Behind the front fascia you can see the two 120mm blue LED fans. There are two brackets included that are for mounting a radiator up front. There is enough room for a 360mm radiator and three fans. At the bottom there is a hard drive cage and you can access two hard drives and two SSDs from the front. This cage can be removed if you like. It is secured from the bottom of the case by four screws.

There are three optical drive covers, but only the top two bays are functional. The bottom "bay" allows access to the top of the upper front fan. The optical drive covers are easily removable from the front by pulling on the locking tab. This is a nice feature. One thing I find a little odd is that these covers are so easily removable, yet the optical drive bays are not tool-free. The optical drives are retained with screws.





One screw holds the top cover on. Take the cover off and you can see there is the one 140mm fan (included) and room for one more. Or you can go with two 120mm fans. You can also mount the fans on top and up to a 280mm radiator below. And if you mount the fans on top, Cooler Master made sure to have a hole to fish the fan connectors into the case.


The drive cage is made up of three zones, and each zone holds two hard drive trays and has a left and right section. With the sections in place, you can mount two 120mm fans to help cool your hard drives. But if you use a long video card or a front radiator, you will need to remove some (or all) of the sections. For my build, I removed the middle and bottom sections so I could get the GPU in there. The bottom two hard drive trays in the lower cage can remain. This also allows more space for the USB 3.0 cable to motherboard connection and the SATA cables coming off the motherboard.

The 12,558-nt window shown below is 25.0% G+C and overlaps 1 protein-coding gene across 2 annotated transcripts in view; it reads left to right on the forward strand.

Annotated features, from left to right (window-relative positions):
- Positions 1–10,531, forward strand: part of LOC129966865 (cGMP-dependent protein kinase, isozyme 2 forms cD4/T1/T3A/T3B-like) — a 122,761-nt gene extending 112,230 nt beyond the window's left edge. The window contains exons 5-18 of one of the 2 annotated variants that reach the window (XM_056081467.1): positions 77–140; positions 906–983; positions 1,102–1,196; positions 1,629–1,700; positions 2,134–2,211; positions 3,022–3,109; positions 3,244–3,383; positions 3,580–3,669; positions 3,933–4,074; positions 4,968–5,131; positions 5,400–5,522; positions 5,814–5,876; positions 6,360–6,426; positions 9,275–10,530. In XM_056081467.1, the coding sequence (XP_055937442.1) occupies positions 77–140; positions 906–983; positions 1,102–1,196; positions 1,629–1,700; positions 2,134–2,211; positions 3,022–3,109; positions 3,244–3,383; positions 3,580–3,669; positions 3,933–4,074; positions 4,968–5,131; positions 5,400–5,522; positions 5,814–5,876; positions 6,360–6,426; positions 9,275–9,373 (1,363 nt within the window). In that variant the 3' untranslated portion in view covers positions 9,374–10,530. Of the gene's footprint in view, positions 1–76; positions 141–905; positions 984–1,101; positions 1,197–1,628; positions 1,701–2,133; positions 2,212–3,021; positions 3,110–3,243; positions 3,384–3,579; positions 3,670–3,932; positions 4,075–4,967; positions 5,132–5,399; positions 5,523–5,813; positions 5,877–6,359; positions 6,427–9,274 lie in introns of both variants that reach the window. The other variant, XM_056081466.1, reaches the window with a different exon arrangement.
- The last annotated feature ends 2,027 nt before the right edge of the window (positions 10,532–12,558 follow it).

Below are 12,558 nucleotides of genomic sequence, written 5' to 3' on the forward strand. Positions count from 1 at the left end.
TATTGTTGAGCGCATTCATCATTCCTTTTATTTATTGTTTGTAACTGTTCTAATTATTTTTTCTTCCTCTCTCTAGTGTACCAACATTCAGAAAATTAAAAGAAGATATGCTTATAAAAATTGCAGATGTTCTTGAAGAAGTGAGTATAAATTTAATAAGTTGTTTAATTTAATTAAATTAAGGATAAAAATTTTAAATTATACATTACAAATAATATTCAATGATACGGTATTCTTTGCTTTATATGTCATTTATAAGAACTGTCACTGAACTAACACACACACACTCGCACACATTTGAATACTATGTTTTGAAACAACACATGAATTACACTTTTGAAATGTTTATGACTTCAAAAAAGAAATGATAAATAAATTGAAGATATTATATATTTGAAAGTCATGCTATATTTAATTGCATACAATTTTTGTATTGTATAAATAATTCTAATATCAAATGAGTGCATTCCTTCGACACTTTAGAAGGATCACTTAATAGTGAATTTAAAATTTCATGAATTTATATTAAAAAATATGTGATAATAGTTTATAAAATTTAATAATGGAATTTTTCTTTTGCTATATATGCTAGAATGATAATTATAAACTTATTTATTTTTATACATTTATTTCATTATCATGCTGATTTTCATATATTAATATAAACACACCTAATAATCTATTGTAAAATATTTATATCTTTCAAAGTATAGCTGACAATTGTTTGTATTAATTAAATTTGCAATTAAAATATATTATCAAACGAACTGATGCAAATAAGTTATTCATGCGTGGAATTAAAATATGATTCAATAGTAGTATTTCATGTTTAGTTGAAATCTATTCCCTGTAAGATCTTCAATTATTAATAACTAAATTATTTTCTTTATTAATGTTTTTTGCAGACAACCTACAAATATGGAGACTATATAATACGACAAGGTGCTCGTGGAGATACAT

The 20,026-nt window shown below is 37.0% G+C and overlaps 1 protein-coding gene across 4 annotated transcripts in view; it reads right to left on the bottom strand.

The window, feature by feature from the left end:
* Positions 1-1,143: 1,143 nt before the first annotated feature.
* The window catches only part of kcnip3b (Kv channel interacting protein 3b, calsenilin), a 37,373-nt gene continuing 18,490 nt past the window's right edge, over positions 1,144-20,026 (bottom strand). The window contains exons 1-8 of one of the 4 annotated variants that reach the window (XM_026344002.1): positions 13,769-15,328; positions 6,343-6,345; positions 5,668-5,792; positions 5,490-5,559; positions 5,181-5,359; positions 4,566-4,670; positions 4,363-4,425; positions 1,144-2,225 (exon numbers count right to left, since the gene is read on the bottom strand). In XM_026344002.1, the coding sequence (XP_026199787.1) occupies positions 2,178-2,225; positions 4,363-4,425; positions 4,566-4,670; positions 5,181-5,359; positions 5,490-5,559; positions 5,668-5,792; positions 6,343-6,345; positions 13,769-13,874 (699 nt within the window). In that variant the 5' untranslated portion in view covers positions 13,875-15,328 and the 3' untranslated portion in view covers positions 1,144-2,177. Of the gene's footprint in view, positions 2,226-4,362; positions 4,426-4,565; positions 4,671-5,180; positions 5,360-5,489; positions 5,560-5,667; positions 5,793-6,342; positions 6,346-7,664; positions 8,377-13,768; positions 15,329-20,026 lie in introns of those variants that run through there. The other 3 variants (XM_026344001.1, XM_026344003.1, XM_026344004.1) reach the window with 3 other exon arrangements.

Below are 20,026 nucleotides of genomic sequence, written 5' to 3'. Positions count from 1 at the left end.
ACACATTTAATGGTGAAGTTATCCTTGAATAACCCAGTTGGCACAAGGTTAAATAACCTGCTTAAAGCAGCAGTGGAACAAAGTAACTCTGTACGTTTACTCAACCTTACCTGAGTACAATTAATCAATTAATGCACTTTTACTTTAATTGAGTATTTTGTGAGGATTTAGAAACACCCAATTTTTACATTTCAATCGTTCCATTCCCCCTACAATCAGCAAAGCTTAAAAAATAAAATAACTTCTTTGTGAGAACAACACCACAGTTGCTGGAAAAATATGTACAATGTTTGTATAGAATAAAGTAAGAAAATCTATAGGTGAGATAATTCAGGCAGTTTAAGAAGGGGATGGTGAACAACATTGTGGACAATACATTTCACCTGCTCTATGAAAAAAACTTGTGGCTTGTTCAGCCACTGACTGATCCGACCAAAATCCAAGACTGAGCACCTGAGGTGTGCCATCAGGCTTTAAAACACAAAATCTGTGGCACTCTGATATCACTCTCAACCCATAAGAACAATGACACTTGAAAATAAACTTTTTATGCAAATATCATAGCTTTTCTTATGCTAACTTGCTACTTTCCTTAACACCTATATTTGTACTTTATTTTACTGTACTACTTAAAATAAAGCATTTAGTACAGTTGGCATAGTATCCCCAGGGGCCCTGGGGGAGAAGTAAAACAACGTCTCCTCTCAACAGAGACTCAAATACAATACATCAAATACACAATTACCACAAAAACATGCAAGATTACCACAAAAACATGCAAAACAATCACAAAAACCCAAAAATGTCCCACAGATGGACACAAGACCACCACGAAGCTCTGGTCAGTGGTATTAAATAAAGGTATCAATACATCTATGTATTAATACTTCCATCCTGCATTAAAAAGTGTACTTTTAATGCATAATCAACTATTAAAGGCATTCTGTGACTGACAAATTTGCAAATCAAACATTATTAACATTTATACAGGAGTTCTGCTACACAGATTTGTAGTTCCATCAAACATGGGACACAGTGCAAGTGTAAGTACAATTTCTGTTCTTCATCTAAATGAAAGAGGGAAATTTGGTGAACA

Looking up you can see the top 140mm fan and the rear 120mm fan.  There is space at the top for two fans. Also at the upper left there is a generous hole for the CPU power cables. There is enough space above the motherboard so you can get the CPU power cable plugs through the access hole even after the motherboard is set in place. 




Here is what the hard drive trays look like. These are not your average flimsy hard drive trays. On the left is a tray in the normal poisition. To install a standard hard drive, there is a little tab underneath you push that allows you to pull the tray apart about a quarter of an inch. You then place your hard drive inside, align the pins with the holes in the side of the hard drive, and snap it shut. Your hard drive is now secured to the tray.




And you do the same thing for your SSD, except it mounts to the bottom side of the tray. You can have both drives attached to the same tray. There are also screw holes so each drive can be even more securly held in position.


This is one of the modular sections shown above. These make up the mounts for your hard drive trays. There are six of these - three on each side. You will likely have to remove these if you use a discrete video card. There are four screws that hold each section in. And if you use a front radiator, then these sections will also have to be removed. But you still have at least two hard drive trays at the bottom cage.


The hardware is standard and includes zip ties, a speaker, security lock buckle, miscellaneous motherboard stand offs, and mounting screws. Also there are two brackets for mounting a radiator to the front of the case. The instruction manual is thorough and easy to follow. The graphics and illustrations are well designed and easy to understand.



Here we have the final assembly. Lots of space for a nice clean build and great cable management; the build could not have gone any smoother. On the right you can see all the LEDs in action. The front fan LEDs can be turned off. I really like the hard drive activity light, which is a narrow horizontal bar just above the top optical drive. Most cases have a small LED tucked away and they are hard to see unless you are on top of them. But Cooler Master did a nice job on this one - you can see it from any angle. Normally it has a steady blue glow until there is some HDD activitiy, then the blue intensifies. On top there are two blue trim sections that accent the top buttons. These are on whenever your system is powered up. It would be nice to have a switch to turn these off (like the fan LEDs) as they are rather bright, especially if you are in a dark room.